In 1981, Sally Field won a Golden Globe for her portrayal of an ambitious and reckless newspaper reporter in the film “Absence of Malice.”
The reporter uses information leaked by a federal prosecutor for a front-page story wrongfully accusing the character played by Paul Newman of the murder of a union boss. The evil newspaper gets away with it because of a 1964 Supreme Court ruling.
The film’s title comes from the standard set in the case of New York Times Co. v. Sullivan. Former Public Safety Commissioner L.B. Sullivan successfully sued the Times when it refused to retract an advertisement that criticized his department, and contained some inaccuracies.
The Supreme Court ruled that the libel standard for public officials like Sullivan is higher than for everyone else. The new standard required “actual malice,” which the court defined as either knowledge that the statement was false, or a reckless disregard for the truth. It was later expanded to include anybody who was in the public eye, not just government officials.
That ruling has provided certainty that did not exist when libel and slander were governed by various state laws. Now, some free-speech advocates are concerned that the 1964 ruling could be weakened by the $1.6 billion lawsuit against Fox News by Dominion Voting Systems, which began this week.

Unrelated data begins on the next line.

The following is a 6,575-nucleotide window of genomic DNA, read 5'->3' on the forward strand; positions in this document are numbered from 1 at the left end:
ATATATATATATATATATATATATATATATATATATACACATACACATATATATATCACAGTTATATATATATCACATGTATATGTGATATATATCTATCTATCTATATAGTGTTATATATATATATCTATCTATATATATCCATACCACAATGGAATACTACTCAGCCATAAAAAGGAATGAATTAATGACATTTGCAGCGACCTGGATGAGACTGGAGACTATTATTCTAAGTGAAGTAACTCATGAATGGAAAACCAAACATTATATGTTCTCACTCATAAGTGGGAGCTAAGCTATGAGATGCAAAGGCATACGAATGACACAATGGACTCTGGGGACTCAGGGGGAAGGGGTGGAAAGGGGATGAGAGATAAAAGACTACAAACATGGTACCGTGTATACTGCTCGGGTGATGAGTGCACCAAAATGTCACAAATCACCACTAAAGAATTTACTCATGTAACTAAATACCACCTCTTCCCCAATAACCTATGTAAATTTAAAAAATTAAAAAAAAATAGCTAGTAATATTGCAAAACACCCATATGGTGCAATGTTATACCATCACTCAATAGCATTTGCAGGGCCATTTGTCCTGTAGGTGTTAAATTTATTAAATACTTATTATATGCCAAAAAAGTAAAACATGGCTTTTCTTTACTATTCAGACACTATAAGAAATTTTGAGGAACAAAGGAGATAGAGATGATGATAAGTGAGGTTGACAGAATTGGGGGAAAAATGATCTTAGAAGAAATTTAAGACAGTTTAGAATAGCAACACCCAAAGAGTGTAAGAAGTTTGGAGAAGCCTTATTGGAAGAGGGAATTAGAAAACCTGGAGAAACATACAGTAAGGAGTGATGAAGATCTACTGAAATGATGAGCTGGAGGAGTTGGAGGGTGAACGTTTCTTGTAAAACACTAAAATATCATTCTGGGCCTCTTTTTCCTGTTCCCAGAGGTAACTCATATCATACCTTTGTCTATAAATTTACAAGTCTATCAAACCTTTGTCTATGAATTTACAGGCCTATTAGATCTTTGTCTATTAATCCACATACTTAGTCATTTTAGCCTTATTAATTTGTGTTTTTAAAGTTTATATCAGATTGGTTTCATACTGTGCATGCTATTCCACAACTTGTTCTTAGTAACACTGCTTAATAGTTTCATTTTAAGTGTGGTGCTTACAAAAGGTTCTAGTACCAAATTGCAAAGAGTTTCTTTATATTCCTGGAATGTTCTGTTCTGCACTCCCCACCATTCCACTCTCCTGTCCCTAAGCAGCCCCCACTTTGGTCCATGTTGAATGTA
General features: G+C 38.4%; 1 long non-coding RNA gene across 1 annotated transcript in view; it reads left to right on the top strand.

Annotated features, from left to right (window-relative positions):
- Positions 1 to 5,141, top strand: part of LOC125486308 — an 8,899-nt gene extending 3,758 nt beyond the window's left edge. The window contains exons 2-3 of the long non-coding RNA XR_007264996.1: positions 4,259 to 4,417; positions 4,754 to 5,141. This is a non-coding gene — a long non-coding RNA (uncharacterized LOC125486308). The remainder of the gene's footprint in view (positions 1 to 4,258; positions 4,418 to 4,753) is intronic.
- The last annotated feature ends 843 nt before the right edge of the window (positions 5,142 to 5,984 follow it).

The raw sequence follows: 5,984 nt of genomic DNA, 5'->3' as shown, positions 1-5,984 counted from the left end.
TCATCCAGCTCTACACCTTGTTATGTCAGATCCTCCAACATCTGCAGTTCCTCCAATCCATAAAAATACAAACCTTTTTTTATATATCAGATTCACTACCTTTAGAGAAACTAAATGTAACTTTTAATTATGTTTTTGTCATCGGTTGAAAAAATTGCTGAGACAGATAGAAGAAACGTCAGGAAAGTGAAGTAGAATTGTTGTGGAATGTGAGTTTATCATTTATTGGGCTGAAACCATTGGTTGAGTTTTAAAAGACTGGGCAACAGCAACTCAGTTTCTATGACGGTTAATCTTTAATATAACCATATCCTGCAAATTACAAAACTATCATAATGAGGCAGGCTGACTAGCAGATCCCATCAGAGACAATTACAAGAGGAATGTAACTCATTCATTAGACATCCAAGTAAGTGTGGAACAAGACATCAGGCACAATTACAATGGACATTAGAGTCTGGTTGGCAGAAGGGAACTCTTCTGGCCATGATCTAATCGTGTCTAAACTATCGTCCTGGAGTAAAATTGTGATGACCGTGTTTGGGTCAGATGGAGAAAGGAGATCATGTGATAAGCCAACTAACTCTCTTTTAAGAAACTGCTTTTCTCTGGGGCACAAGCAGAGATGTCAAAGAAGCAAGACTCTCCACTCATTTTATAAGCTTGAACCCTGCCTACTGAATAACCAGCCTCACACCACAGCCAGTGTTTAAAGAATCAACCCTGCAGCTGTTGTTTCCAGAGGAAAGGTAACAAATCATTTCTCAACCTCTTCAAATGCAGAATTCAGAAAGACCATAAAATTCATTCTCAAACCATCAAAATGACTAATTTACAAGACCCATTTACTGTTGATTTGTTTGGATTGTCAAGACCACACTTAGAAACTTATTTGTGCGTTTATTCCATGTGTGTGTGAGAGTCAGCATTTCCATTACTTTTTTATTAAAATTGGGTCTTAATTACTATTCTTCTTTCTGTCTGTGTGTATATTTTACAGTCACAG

The pretrial hearings and rulings have not gone well for Fox. Judge Eric Davis has already ruled that the claims made by Fox about the voting machines were not true. All the jury has to decide is the issue of malice, and there is ample evidence that the network made an intentional decision to stick with the lie rather than risk further angering viewers who were already outraged that Fox was the first network to correctly call Arizona for Joe Biden on election night 2020.
We don’t have to look far to see the damage done by those lies. Last year, our neighbors to the east in Otero County refused to certify their 2022 election results because the county used Dominion voting machines. Those same machines had been in use for years without a peep of protest. We all know what changed.
I should add here that far more outrageous lies have been, and continue to be, spread on social media, without any accountability whatsoever. That’s because of a 1996 federal law commonly known as Section 230, which says Internet providers can post anything they want, as long as they didn’t create it.
While I cherish free speech, I don’t think our nation has been well served by government protection of calculated lies intended to cause real damage.
Walter Rubel can be reached at email@example.com